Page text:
How will we work together?
A few years ago, I read a book titled Working With You Is Killing Me. As I started reading this chapter I remembered that book and wondered if anyone under the Popeyes umbrella read that book. This chapter was my favorite because of all the working environments I gravitate most toward, it’s those where team work is promoted. In this chapter Cheryl reveals the truth about what happened when the Popeyes Leadership Team and the Franchise Owners handled a potential conflict over a plan to remodel their restaurants. I think you will be impressed on how the experience was handled. Working together requires a solid purpose. At the end of this review please note Popeyes Purpose as published.
How to become a Dare-to-Serve Leader?
I love this quote from Cheryl Bachelder that sets the expectation for becoming a Dare-To-Serve Leader. “The leader must have the courage to take people to a daring destination and the humility to selflessly serve others on the journey. This dynamic tension between daring and serving creates the condition for superior performance.” And that’s how it’s done.
Choose to Serve
You will appreciate this chapter if you’ve ever wondered about that blurred line between Servant and Leader. Where the two words merge together is the place where Servant Leadership has its foundation. On the one side is Leader – self-focused, ‘it’s all about me’. On the other side is Servant – others focused, ‘it’s all about the people’. In reality it’s a balance between the two where neither servant nor leader are 100% of the equation. Bachelder has an interesting way of drawing out the ways to apply both Leader and Service to assure the combination of traits produces superior results.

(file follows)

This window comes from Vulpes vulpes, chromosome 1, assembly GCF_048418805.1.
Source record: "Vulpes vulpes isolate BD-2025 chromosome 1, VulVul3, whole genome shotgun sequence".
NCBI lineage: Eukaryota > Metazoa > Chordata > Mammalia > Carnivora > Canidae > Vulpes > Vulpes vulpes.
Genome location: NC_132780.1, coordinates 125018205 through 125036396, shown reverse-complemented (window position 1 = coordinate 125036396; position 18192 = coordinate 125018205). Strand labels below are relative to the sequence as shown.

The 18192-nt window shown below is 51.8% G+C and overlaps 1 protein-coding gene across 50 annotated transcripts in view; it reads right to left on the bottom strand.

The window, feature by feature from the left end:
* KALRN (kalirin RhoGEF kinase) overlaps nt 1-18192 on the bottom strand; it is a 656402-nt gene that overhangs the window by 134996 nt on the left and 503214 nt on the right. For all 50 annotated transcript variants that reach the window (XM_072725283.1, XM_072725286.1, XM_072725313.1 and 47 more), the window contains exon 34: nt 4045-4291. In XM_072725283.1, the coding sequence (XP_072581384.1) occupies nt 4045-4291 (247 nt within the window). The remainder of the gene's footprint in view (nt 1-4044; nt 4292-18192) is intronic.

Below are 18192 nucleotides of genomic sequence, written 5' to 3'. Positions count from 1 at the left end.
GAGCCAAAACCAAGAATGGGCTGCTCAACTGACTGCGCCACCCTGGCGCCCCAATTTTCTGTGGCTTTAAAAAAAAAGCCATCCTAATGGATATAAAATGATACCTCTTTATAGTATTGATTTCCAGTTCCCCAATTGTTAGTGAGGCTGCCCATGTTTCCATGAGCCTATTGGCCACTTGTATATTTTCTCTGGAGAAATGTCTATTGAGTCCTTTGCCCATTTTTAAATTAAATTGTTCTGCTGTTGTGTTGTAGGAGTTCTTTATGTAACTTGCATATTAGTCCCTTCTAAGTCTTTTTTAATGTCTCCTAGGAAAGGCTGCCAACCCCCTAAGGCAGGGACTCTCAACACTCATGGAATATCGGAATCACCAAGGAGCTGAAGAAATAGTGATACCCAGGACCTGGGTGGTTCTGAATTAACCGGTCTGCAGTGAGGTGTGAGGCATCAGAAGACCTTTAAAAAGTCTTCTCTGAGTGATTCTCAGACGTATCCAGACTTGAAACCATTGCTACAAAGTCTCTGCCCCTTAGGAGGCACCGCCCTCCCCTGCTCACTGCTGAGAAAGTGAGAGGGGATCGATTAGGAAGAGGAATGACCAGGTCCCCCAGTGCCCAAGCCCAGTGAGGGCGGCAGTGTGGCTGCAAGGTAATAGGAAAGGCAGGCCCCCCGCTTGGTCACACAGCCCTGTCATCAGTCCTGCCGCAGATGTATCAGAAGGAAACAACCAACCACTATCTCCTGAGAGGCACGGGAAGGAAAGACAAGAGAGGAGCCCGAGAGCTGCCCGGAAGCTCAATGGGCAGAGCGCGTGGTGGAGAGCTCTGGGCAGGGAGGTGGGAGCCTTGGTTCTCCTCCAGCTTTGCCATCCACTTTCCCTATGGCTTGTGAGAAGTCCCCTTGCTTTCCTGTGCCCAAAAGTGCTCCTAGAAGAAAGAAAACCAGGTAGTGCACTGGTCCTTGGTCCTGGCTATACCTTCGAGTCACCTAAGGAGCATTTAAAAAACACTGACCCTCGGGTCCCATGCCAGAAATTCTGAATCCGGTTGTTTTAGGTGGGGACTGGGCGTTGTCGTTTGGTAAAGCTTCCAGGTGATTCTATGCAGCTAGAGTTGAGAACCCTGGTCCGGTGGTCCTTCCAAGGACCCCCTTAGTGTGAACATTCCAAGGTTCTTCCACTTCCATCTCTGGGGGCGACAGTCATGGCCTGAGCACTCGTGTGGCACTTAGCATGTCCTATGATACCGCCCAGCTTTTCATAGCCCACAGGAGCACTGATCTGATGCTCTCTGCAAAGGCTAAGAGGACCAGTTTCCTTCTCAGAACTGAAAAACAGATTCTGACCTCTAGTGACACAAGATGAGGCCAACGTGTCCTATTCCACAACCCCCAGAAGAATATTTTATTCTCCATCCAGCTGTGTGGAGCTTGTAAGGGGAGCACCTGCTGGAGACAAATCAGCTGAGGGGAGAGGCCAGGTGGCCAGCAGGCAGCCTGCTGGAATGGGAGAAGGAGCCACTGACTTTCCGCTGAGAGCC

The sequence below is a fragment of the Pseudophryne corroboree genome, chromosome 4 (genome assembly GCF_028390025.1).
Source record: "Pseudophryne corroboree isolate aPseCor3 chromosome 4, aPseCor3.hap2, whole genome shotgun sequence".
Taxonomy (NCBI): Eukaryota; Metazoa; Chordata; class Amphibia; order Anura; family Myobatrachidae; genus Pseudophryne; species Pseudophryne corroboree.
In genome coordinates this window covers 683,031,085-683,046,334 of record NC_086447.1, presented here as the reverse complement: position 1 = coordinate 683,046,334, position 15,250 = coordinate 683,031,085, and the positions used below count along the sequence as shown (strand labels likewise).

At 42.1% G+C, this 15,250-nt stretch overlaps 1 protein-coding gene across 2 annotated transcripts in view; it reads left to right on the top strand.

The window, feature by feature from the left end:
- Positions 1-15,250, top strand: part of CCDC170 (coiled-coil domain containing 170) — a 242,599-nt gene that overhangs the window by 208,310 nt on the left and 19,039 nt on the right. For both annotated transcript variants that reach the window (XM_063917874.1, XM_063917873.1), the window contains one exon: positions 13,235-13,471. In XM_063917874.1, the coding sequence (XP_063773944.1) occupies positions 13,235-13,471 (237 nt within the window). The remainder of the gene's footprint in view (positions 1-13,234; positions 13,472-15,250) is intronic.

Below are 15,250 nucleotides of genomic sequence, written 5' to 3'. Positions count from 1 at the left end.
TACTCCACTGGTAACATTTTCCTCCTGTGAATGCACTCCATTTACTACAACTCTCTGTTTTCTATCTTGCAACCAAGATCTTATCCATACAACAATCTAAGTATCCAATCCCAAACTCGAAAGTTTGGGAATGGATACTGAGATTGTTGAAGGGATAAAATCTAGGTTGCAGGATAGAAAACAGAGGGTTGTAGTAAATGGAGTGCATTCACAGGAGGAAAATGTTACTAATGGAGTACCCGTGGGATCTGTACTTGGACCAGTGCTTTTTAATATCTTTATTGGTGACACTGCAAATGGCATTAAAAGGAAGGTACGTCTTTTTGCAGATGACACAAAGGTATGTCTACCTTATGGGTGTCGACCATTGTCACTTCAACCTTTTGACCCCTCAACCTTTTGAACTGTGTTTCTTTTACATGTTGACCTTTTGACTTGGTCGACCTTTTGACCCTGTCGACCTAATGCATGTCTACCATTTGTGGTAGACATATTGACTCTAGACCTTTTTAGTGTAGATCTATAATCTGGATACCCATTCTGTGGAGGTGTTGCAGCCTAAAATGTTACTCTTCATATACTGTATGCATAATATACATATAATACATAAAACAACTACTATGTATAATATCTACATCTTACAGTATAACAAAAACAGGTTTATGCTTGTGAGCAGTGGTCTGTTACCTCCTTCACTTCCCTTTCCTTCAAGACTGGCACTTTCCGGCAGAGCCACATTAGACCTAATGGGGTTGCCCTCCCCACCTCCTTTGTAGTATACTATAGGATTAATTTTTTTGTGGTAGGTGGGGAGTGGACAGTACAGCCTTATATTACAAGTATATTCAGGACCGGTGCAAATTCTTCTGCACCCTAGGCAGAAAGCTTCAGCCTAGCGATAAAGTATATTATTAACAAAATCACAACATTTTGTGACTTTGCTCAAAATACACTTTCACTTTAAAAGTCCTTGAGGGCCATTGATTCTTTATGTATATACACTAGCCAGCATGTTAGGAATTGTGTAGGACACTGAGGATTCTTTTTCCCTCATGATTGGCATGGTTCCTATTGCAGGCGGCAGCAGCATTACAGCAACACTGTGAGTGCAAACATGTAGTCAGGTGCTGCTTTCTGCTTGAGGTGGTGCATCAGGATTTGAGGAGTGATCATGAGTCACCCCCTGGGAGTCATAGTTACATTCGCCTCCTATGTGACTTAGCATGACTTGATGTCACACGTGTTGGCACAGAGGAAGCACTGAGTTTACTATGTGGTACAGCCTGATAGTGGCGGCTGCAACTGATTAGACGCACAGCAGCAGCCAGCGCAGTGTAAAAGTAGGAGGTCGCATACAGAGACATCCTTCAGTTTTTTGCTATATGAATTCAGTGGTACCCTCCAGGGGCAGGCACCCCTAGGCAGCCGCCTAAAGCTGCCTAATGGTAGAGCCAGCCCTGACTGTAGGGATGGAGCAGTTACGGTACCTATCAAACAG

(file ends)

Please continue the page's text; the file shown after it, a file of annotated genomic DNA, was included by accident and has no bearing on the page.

Be bold and brave
The daring leader helps the people see a future state that is greater than their own imagination and worthy of pursuit. By pursuing a bold aspiration, the people grow in capability and experience-stretching to accomplish things they never dreamed of.”
Can you imagine the success rate of an organization if the leaders and the people lived in that pursuit? This is the effects of clear vision, articulated so well that it becomes worthy of pursuit. The author asks, “What prevents you from pursuing a daring aspiration for the organization?”
Have clarity of purpose
As a leader, you need to find your own purpose before you can help others find theirs. I agree with this in theory but it doesn’t preclude providing some direction through introspective dialog even if the leader doesn’t have it all figured out. In fact, Cheryl offers some insightful exercises for anyone in search of their purpose. The stories of your life present a pretty solid case for at least some parts of your purpose. Here are some others: Values, Gifts, Strengths, and Relationships – They all work together with other elements of your life to help clarify your purpose.
Avoid the spotlight
It wasn’t until the end of this chapter that I found the reason for the title of this chapter. I was immersed in the questions Cheryl asked in the beginning. “What beliefs do you care about so deeply that they shape your leadership actions?” In her analysis she credits Dare-To-Serve Leaders with protecting human dignity, valuing and living out personal responsibility, not blaming or faulting others, and living within the realm of authentic humility. This is where the author presents the crack in the armor. Humility does not come naturally to anyone and if we don’t guard against it, we will get stuck in the spotlight and that is counter to servant leadership where human dignity, personal responsibility, and humility are at work.
If you’ve read this far, you’re done. At the beginning of this review I shared Cheryl Bachelder’s Call to Action. Ready? Let’s get out there, leaders!